Which Camera to Use – Italy on a Point and Shoot

In October, 2011, I had the blessing of celebrating my 20th wedding anniversary and my gorgeous soul mate, Sara, and I agreed Italy was a place we both wanted to visit. I being who I am, and she knowing me as well as she does, immediately told me, “this is not going to be a photo trip.” I said, “Of course not…”

But in reality I was not very happy about the prospect of visiting such a visually rich environment without my trusty DSLRs at hand.

So I came up with a creative solution: instead of taking my big cameras and all the lenses that come along with it, I convinced her that if I bought a point-and-shoot camera that would be all that I’d need. I did a lot of research and I asked a lot of professional photographers their opinion.

In the end I concluded I would try this specific “point-and-shoot” (which I now think is a blatant understatement and misnomer). I’ve always heard that the camera brand I choose and its legendary optics celebrated reverentially.

As someone who’d never tried one, it always seemed to me as if such high praises had to have contain a great degree of exaggeration… that is until I tried one. The optics performed magnificently and the degree of control afforded by the camera when it came to aperture and speed control as well as its many yet simple features made it feel just as if I were using one of my big “guns.”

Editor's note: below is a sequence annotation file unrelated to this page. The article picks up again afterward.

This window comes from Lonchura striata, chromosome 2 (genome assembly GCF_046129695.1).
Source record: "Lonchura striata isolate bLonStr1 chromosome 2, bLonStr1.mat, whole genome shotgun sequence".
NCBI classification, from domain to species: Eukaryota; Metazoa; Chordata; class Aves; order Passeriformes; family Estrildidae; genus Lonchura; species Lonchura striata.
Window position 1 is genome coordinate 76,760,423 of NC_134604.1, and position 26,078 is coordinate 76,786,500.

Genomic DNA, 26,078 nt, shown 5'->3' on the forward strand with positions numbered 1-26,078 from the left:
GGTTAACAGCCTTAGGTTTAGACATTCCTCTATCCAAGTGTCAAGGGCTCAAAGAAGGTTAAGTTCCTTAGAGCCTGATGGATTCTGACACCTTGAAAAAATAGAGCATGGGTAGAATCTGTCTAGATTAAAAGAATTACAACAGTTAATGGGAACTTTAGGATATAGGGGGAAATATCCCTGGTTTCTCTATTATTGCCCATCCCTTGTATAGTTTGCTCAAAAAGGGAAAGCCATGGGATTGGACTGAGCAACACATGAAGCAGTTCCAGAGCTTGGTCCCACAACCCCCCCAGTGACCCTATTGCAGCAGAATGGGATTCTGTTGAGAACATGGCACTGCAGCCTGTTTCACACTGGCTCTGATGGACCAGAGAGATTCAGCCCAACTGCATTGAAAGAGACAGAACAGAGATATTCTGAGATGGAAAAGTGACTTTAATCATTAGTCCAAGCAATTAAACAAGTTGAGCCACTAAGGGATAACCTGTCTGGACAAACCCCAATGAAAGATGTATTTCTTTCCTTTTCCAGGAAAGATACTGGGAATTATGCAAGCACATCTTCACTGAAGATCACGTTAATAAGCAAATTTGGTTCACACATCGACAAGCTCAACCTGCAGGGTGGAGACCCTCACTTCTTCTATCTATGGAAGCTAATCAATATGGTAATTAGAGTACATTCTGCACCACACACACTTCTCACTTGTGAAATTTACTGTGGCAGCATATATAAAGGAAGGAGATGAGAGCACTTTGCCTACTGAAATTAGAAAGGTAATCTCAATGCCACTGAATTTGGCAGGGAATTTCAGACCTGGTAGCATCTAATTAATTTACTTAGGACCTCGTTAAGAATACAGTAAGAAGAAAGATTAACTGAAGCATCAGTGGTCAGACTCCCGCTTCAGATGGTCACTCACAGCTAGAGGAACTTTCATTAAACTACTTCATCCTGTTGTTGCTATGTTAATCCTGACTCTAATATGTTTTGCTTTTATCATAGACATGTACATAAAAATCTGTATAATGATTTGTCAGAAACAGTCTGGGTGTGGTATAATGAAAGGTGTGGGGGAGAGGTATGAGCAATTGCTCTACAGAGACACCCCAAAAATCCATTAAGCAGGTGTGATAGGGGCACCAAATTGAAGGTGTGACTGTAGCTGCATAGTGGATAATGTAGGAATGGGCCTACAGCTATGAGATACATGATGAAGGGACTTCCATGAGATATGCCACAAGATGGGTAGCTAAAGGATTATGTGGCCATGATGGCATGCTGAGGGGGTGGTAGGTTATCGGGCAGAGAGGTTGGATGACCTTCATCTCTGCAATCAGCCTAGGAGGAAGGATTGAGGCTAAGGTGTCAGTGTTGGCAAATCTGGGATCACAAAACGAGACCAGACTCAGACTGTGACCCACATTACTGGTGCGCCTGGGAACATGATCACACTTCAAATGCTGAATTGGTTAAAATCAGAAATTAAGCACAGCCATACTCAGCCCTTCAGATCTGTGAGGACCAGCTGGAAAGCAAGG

By using this tiny camera and making the photos I was able to make, I was once more able to prove one of the mantras I teach during my photo workshops: “It’s not about the gear, it’s about how you – the photographer – sees the world around you.”

However I think now I must add to that statement, “it doesn’t hurt if you have great optics backing you up.”